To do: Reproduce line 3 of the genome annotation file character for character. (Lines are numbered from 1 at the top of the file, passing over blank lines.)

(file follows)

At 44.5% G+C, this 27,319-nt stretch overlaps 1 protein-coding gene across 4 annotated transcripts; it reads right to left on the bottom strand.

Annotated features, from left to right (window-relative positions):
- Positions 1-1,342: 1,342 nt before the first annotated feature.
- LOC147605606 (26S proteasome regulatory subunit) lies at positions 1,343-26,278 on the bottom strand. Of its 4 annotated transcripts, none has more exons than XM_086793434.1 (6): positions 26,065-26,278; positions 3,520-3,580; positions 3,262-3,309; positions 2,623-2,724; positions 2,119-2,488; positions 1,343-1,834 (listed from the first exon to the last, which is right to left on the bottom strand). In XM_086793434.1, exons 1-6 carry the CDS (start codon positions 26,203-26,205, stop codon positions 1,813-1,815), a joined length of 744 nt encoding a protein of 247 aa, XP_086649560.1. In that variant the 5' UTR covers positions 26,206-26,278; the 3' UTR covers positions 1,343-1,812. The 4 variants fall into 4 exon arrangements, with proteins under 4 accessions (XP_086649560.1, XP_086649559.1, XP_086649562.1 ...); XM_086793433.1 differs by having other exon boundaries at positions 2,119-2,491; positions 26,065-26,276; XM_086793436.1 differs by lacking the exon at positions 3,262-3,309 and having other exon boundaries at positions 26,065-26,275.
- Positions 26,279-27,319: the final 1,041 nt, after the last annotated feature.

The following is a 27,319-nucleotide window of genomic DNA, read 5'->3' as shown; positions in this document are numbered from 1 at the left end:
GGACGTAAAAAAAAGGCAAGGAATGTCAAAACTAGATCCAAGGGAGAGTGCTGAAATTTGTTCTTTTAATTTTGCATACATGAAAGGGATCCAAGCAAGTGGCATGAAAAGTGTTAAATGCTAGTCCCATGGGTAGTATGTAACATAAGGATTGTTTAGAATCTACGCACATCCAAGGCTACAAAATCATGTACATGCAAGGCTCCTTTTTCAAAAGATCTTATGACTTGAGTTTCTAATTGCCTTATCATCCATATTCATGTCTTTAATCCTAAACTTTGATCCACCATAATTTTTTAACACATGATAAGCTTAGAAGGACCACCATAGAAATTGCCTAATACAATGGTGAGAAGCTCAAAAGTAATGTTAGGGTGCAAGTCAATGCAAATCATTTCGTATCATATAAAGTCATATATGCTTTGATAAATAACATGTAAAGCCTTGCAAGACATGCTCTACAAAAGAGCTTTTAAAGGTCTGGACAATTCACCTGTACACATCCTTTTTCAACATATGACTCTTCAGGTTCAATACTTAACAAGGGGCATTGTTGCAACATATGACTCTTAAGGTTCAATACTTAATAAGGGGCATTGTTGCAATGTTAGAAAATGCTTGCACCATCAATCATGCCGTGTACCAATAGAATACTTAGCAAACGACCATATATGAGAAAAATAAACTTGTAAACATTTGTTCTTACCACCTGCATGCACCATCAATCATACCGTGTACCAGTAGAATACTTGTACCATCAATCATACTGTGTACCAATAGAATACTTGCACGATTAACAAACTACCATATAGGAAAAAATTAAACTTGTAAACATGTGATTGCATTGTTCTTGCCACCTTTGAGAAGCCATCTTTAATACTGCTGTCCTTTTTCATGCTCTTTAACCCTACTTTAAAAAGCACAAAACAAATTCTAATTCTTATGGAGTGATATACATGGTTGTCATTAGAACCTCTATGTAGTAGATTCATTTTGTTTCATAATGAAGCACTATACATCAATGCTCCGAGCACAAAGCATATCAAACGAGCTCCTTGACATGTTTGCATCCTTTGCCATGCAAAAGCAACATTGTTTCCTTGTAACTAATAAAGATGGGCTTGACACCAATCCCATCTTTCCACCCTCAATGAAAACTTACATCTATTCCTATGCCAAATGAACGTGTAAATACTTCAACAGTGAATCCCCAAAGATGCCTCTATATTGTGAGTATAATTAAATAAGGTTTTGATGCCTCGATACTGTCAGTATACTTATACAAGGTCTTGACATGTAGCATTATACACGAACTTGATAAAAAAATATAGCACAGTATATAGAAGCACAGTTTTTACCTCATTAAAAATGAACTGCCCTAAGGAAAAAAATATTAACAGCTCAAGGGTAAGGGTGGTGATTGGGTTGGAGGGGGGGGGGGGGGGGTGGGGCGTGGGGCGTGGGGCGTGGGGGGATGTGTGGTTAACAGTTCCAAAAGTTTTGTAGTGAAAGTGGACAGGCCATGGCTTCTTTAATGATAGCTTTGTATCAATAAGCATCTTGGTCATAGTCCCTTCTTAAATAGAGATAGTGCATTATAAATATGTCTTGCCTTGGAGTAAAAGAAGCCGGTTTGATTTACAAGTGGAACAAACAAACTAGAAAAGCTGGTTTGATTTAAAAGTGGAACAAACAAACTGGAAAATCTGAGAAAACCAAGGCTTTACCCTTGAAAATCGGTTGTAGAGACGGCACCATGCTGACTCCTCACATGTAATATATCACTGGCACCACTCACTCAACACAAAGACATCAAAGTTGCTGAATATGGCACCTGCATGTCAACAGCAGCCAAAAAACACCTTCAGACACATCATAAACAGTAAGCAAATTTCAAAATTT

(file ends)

- Positions 1-1,342: 1,342 nt before the first annotated feature.